The 82nd Annual Meeting of the American Association of Physical Anthropologists (2013)

Quantifying Age Related Bone Loss Using Measures of Anterior Cortical Width


1Department of Anthropology, New York University, 2Division of Anatomy, The Ohio State University, 3Forensic Anthropology Unit, Office of Chief Medical Examiner - New York City

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Age related bone loss is effectively quantified through cortical bone histology and past research demonstrates that patterns of cortical bone loss in weight bearing elements tend to be sex specific. Compared to females, males exhibit greater appositional growth and less endosteal expansion over time. Recent research involving the analysis of femoral wedges indicates that anterior cortical width (thickness) is not significantly correlated with age in males but has a significant negative correlation with age in females. This study expands upon these previous findings by evaluating relative cortical thickness, which corrects for body size, to determine its potential as a variable in sex-specific equations for histological age estimation and to evaluate changes to bone mass associated with sex-specific life events (i.e. parity, menopause).

Anterior cortical width (An.Ct.Wi), total cortical width (T.Ct.Wi), and relative cortical width (Rt.Ct.Wi; An.Ct.Wi/T.Ct.Wi) were collected from midshaft femur cross-sections. This study is comprised of 280 known-age individuals (137 females, 143 males), ranging in age between 22 and 97 years. Two-way ANOVA analyses with age and sex as independent variables were evaluated.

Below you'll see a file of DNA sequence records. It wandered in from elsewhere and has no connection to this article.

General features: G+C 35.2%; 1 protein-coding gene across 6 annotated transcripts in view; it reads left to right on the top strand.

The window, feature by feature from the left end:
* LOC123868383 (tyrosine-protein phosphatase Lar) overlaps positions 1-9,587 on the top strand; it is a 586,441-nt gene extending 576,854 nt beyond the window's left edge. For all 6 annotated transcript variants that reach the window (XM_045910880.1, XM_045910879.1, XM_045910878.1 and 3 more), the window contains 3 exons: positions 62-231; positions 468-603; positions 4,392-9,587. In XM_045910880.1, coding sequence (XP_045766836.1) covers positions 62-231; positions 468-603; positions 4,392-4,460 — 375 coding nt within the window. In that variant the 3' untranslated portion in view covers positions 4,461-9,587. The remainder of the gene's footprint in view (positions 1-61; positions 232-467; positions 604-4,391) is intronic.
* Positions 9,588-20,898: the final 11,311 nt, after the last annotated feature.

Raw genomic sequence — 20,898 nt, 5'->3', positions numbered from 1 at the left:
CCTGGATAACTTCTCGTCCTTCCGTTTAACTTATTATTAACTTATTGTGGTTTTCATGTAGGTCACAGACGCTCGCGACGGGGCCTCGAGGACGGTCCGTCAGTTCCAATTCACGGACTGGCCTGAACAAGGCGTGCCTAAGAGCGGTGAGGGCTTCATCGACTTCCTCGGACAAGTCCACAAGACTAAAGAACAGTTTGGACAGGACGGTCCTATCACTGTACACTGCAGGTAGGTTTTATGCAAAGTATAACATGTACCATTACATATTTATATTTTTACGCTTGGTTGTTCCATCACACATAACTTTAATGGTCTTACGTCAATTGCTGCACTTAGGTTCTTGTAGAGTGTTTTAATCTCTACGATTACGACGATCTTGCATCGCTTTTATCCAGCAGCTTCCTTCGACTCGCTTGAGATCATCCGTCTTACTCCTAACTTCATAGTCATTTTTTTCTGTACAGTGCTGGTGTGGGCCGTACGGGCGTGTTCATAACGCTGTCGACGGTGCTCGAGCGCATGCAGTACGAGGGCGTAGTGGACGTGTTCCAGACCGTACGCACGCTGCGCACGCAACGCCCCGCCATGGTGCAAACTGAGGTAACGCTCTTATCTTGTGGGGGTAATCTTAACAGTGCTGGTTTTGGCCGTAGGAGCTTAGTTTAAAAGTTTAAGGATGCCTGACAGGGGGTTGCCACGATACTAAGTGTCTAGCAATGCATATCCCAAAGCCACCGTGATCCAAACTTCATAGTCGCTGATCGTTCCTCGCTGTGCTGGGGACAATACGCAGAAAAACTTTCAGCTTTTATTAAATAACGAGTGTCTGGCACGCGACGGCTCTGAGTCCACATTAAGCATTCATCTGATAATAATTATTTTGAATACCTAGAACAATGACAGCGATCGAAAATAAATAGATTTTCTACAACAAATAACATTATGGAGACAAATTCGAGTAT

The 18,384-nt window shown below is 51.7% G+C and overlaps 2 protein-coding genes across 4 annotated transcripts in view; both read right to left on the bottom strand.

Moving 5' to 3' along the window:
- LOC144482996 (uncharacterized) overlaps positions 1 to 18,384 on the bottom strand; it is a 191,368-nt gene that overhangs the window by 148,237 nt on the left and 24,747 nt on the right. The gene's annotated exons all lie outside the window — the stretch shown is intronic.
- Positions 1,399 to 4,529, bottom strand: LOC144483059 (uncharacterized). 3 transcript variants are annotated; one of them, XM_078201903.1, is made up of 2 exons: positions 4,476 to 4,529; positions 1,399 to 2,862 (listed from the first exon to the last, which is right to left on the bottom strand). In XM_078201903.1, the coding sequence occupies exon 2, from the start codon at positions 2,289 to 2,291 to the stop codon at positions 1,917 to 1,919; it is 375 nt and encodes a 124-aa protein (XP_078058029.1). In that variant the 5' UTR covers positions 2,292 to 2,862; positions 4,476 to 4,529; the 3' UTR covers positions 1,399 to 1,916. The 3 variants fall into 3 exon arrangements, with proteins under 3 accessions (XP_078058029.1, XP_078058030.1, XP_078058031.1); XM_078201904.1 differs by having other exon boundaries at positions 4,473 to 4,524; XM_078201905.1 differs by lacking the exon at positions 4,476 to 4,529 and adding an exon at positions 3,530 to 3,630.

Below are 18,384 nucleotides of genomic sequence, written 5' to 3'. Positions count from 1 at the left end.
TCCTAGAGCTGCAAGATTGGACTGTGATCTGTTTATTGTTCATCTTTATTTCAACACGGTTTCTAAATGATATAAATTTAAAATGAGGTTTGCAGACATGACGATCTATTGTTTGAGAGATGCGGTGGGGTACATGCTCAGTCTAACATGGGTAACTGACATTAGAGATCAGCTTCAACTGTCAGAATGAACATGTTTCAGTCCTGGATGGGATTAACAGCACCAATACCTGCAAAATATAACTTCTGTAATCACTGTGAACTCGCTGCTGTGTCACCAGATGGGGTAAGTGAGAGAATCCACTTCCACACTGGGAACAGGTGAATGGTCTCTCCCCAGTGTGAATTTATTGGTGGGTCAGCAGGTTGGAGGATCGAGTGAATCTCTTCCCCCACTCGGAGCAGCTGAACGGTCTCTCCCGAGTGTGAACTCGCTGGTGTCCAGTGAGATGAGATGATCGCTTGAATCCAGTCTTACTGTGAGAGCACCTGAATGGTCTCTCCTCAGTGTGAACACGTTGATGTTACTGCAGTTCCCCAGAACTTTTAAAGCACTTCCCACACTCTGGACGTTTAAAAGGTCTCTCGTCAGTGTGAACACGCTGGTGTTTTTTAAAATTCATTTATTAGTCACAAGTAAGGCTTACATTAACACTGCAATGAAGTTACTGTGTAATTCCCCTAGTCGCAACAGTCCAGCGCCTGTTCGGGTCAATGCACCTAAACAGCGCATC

Results indicate that a significant negative relationship exists between all measures of cortical width and age in females, but there were no significant relationships found in males. Stepwise regression analysis using multiple histological variables and cortical width significantly improves age prediction models for females. This study corroborates literature regarding the disparate age-related changes in cortical bone loss between males and females previously observed and reaffirms the importance of using sex-specific equations in histological age estimation.

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